The product strategy that helped German automotive OEMs dominate the Chinese market for decades is now alarmingly out of date.
For decades German OEMs dominated the Chinese automotive market by following a trickle-down strategy: they introduced technology they had developed elsewhere as optional equipment first and continued selling it at high markups until competitors had caught up.
How out of step this product strategy is with the expectations of present-day Chinese car buyers, German OEMs are currently getting a first taste of – with alarming implications for the future.
The days that China fitted the description of technological laggard are long gone. As China has moved to the forefront of consumer innovation, Chinese customers have neither the patience for technologies to trickle down the line nor the willingness to pay extra for the latest features.
The EV-only sub-brands of German OEMs are outpaced by their domestic peer group
In June, Audi, BMW, Mercedes-Benz, and Volkswagen together accounted for just over 20% of all cars sold in China.
Sales of their EV-only sub-brands, e-tron, i, EQ and ID, did not fare so well, however. In fact, the four sold fewer e-trons, iX3s, EQCs and ID4s in China than they did in Germany, a market that is only an 8th the size.
Notably, while Tesla remains the most dominant EV-only brand in China, its local rivals NIO, Xpeng, Li Auto and Weltmeister remain not far behind while German EV-only sub-brands are outclassed by both.
EV SALES IN CHINA
Sales of selected EV-only brands & sub-brands in China, June 2021.
If lackluster sales aren’t alarming enough, the reasons why Chinese customers eschew EVs made by German OEMs certainly should be
To understand why Chinese customers eschew EVs made by German OEMs, we turned to our “Automotive Heartbeat”, a proprietary big data tool that scans customer sentiments across a broad range of Chinese social media channels to glean customer insights for each make and model.
We looked for what Chinese customers value when it comes to EVs and how the German EVs in question fare by those standards. The results, we believe, should have German OEMs worried. Very worried.
The product strategy pursued by German OEMs is drastically out of step with what Chinese customers have come to expect by the standards set by local EV-OEMs
By a wide margin “connectivity” and “autonomous driving” are the most important and talked-about features on Chinese social media in relation to EVs.
Yet Chinese customers do not associate German EVs with either.
The names of all four German OEMs are mentioned in conjunction with these two topics only in 5% of all conversations on relevant Chinese social media channels. With a 30% share, even Tesla only comes in second after NIO. The NYSE-listed, Shanghai-based company appears in conjunction with connectivity and autonomous driving in 39% of all social media conversations.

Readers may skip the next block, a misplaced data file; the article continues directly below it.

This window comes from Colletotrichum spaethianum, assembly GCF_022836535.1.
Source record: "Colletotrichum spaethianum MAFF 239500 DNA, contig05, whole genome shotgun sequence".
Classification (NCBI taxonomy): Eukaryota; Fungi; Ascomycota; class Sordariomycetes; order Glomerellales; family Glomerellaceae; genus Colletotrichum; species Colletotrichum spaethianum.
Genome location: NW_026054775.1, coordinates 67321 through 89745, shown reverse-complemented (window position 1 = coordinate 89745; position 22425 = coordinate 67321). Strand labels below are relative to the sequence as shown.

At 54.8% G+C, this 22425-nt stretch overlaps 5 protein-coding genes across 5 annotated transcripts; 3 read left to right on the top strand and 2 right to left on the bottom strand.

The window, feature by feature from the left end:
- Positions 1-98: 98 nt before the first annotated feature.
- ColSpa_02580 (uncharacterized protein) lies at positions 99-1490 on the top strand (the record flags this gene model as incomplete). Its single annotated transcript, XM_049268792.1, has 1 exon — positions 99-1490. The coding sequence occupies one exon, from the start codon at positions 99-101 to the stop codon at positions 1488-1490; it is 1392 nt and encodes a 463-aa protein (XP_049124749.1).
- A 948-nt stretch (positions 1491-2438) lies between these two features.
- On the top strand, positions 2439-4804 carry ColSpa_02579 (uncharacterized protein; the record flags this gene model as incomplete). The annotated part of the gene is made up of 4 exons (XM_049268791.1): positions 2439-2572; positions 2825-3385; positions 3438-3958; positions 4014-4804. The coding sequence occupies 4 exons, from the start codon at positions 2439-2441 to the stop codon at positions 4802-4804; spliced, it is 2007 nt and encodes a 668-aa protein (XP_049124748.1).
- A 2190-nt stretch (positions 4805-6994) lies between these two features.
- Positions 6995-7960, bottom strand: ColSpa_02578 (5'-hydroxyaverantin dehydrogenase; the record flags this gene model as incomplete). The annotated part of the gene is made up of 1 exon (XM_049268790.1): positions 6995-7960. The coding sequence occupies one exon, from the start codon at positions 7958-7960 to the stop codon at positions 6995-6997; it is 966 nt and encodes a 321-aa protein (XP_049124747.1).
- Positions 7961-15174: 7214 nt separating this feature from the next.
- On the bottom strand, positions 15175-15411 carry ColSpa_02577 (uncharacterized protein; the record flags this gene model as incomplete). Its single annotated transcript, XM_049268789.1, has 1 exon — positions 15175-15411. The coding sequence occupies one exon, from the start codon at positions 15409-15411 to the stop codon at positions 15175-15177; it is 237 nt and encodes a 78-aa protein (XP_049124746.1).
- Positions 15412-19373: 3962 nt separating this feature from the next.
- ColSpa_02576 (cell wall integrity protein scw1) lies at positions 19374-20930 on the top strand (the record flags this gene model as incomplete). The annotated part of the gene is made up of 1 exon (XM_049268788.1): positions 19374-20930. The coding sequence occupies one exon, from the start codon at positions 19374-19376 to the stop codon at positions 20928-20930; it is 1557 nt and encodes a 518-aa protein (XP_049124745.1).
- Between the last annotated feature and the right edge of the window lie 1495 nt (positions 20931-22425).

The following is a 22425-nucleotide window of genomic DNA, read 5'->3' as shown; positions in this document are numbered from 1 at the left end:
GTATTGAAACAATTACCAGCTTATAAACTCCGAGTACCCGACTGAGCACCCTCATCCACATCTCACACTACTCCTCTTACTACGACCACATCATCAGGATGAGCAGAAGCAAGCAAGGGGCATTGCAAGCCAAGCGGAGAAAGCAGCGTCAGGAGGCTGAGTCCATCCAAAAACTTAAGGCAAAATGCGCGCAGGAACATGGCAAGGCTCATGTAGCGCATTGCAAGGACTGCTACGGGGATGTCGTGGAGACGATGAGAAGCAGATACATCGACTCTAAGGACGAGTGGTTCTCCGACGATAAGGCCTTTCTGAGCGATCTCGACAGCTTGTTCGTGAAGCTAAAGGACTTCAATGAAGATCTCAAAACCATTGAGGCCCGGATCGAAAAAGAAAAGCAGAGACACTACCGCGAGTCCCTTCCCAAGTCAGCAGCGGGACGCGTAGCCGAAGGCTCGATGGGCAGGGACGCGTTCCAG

Overall, Chinese social media conversations on connectivity and autonomous driving are dominated by four local EV-OEMs, who together account for nearly 65% of all mentions.
SHARE OF VOICE ANALYSIS
Share of mentions associated to “connectivity” and “autonomous driving” with regards to the following brands.
This is not Chinese nationalism – local EV-OEMs are simply considered superior
It might be easy to attribute such sentiments to preferences for cars made by domestic OEMs or even nationalism. But the basic truth of the matter is: local EV-OEMs are simply considered superior.
Around 80% of negative sentiments regarding EVs manufacturer by German OEMs relate to technical issues such as outdated or unreliable technology. Specific sentiments range from complaints that “remote start, lock & unlock fail too often!” or that the “navigation system is a joke. It is not up-to-date, and many areas are not even covered!” Others bemoan that “real-time information is imprecise” or that the “remaining driving range is not shown.”
A smaller number also complains about losing connectivity altogether: “Today I couldn’t connect with my head unit – again!” can be read or “Why can I not do the update? My car always loses the connection, and I can’t update!” Consequently, many Chinese customers believe that, considering the price at which German EVs retail in China, they “will get a local car with similar specs and configuration for much cheaper.”
In short, the technology offered by NIO, Xpeng, Li Auto and Weltmeister, being cheaper, more reliable, and more innovative, is considered superior.
SOCIAL MEDIA SENTIMENT ANALYSIS
Share of positive, negative and neutral sentiments associated to “connectivity” and “autonomous driving” with regards to the following brands.
While Chinese customers appreciate traditional virtues such as a car’s cornering ability, these aspects don’t matter when stacked against what they consider superior value at a lower price
When asked to compare Audi’s e-tron to NIO’s ES6, Chinese customer are quick to point out that the Audi is more fun to drive and that it corners better than the NIO.
At the same time, customers note that the Audi does not have – not even as an option – the kind of interactive infotainment system that comes standard on the NIO and that the Audi doesn’t meet Chinese tastes as well as the NIO does, with the latter offering wellness passenger seats. Many consider the e-tron’s range of 341 km insufficient, while believing the e-tron’s RMB 546k price tag to be unjustified in light of what the NIO offers for RMB 200k less.